Reports of al Qaeda preparing so-called "belly bombs" designed to be surgically implanted in potential terrorists before they board airplanes have already led to increased scrutiny for anyone traveling to the U.S. who appears to have had recent surgery, U.S. officials said.
The Department of Homeland Security recently issued a bulletin warning of renewed interested in the tactic -- suspected to be the latest innovation from infamous alleged bomb maker Ibrahim Asiri. According to U.S. officials, a would-be attacker would slip through airport security, board a plane and detonate the bomb using a chemical-filled syringe.
"Al Qaeda has been working for over a year on the idea of implanting bombs surgically in human beings and they may now have actually done that," said Richard Clarke, former White House counter-terror advisor and ABC News consultant.
Though extreme, the possibility of hiding a significant explosive in the human body is possible, according to Dr. Mark Melrose, an emergency physician at Urgent Care Manhattan.
"With proper skill, a surgeon could indeed package a bomb or explosive device [and] it could be implanted inside the abdominal cavity," he told ABC News. Melrose said that if placed properly, a bomb the size of a grapefruit may not even cause the patient discomfort.
The Transportation Security Administration is preparing a "strong defense" against that possibility, TSA Administrator John Pistole said.
"We are treating the information seriously and sharing the information as a precautionary matter with our foreign counterparts and also, of course, with U.S. carriers," he said.
U.S. officials told ABC News Asiri, a young Saudi native, is behind the "belly bomb." Asiri is known for innovative, ruthless bomb plots including one instance in which he packed explosives into the rectal cavity of his 23-year-old brother Abdullah for a suicide missions targeting the head of Saudi intelligence, Prince bin Nayef. That bomb exploded prematurely, the officials said, and the only casualty was Asiri's brother.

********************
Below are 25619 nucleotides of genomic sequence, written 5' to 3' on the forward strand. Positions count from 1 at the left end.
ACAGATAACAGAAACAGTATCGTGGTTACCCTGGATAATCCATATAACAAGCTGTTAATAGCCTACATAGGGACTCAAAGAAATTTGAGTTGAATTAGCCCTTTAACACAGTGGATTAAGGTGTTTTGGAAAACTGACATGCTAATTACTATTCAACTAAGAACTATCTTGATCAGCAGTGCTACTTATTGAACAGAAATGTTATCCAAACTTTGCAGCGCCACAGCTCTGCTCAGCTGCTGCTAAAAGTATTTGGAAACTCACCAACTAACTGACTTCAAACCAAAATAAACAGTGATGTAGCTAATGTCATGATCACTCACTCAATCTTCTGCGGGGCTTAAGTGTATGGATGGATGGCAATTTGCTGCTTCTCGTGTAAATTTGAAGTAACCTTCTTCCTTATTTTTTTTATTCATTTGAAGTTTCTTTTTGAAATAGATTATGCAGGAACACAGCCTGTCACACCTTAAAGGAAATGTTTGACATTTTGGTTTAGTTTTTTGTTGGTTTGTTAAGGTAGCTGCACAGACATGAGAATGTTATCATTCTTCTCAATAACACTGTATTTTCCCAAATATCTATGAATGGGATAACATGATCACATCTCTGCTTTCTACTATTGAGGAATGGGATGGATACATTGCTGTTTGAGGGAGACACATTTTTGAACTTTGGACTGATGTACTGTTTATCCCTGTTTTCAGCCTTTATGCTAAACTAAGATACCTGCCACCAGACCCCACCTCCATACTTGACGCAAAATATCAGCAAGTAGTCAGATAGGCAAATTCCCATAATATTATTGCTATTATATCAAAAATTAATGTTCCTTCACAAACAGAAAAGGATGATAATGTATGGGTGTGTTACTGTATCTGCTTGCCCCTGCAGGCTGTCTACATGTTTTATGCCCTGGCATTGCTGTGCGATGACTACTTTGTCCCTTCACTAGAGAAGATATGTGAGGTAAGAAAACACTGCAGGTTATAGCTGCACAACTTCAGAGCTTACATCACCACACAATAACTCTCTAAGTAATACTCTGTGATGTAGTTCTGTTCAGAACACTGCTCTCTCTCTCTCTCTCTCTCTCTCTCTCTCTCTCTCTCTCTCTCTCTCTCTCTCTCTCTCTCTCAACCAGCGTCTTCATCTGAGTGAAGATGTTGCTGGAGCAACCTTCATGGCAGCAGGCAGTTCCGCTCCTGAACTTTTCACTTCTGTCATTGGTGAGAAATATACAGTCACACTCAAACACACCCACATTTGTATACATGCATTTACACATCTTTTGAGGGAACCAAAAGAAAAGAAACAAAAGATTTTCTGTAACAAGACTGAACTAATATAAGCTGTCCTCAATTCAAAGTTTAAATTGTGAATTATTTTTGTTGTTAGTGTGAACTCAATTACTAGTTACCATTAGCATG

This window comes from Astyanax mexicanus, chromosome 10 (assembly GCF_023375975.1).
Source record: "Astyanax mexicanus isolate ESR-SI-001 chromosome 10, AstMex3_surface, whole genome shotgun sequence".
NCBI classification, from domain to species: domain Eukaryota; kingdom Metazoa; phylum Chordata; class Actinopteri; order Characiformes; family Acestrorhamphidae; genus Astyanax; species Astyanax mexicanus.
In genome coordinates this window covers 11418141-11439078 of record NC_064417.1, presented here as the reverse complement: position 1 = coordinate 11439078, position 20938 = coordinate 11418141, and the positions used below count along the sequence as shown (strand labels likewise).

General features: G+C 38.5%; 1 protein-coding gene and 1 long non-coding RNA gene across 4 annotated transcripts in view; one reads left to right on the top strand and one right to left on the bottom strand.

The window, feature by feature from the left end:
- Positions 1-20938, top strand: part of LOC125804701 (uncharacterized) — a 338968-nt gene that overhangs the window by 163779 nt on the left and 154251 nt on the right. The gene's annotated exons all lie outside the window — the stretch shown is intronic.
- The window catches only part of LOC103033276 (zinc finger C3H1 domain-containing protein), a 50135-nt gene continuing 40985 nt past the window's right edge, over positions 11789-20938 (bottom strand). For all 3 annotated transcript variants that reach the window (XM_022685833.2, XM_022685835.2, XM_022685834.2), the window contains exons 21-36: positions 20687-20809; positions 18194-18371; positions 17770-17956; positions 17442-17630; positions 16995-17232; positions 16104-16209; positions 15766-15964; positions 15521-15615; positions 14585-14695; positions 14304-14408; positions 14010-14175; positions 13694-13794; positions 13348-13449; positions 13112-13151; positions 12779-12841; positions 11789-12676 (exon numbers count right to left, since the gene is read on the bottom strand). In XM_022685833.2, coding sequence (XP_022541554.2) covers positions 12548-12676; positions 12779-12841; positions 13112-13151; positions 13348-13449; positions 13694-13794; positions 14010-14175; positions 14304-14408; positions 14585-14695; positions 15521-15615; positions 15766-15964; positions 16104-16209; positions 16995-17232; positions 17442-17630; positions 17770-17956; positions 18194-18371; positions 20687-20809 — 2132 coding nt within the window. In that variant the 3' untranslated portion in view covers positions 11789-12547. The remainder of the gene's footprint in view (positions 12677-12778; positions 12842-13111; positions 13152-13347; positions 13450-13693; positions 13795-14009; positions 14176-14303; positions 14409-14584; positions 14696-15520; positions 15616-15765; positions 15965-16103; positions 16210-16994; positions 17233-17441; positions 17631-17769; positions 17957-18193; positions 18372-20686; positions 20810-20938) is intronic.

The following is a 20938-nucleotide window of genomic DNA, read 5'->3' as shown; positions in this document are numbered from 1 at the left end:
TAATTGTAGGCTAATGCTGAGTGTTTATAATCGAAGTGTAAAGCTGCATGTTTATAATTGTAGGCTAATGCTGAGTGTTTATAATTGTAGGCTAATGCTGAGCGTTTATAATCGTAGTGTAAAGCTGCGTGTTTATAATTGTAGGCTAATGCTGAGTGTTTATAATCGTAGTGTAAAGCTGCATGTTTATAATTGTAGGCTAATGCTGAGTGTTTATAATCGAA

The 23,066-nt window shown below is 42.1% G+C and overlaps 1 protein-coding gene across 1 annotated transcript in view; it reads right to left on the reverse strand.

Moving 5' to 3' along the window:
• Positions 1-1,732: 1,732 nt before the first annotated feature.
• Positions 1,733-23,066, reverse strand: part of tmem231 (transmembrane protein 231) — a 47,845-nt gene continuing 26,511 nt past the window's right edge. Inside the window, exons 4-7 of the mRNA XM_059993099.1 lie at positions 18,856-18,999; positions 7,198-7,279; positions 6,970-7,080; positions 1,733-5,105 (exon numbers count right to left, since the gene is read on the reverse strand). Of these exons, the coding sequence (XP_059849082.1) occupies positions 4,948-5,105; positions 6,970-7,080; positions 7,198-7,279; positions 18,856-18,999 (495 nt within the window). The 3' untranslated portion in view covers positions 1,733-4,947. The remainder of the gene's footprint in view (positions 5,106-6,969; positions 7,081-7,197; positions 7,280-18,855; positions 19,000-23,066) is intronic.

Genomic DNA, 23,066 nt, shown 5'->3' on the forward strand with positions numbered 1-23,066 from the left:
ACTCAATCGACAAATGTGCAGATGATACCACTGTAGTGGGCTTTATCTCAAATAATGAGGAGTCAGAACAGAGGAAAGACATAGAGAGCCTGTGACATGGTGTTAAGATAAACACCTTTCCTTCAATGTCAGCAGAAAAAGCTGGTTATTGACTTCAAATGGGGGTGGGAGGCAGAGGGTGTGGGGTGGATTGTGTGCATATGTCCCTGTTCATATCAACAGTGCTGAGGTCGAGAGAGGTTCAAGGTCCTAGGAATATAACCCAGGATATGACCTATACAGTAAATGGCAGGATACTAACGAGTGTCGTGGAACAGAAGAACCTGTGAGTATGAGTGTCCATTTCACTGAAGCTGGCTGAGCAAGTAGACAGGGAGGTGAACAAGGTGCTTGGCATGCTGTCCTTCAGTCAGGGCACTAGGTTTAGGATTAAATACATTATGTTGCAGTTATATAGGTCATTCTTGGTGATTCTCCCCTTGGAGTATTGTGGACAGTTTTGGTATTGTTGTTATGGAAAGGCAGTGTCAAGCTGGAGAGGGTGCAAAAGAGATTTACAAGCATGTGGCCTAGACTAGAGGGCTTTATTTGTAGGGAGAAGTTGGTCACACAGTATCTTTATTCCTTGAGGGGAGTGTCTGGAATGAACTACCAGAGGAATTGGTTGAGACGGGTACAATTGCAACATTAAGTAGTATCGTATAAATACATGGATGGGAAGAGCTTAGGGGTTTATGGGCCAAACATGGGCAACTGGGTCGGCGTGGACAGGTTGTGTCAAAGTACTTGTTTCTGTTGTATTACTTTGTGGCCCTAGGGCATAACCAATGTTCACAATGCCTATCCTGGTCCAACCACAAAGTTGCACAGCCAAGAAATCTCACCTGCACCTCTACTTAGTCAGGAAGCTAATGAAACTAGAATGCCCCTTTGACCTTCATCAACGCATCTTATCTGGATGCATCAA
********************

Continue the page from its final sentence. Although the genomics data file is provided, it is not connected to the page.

Asiri is also credited with two other failed plots involving the bomb hidden in the underwear of a passenger on a Detroit-bound flight, and the bombs hidden in printers being shipped from Yemen to Chicago.
Ibrahim Asiri is the son of a former Saudi soldier. The father told a Saudi newspaper his son was radicalized years ago, and fled the county for Yemen. In Yemen, Asiri trained in secret camps, working to perfect his bomb making, and managing to elude capture.
In November last year U.S. intelligence made capturing Asiri a top priority after the failed printer bomb plot. Those bombs were cleverly disguised inside Hewlett-Packard printers which were being shipped along with clothes and books. Asiri packed the toner cartridge with explosives and added the circuit board of a cell phone--something that did not stand out in state of the art cargo screening.
"We need to find him," John Brennan, President Obama's top anti-terrorism advisor, said at the time.
Before that, U.S. officials say Asiri was believed to be behind the notorious "underwear bomb" worn by then 23-year-old Umar Farouk Abdulmutallab that failed to detonate on Northwest Airlines Flight 253 on Christmas Day in 2009. That bomb contained the same type of explosives as U.S. officials said "belly bombs" would, according to a report by Britain's The Mirror.
ABC News' Martha Raddatz and Nasser Atta contributed to this report.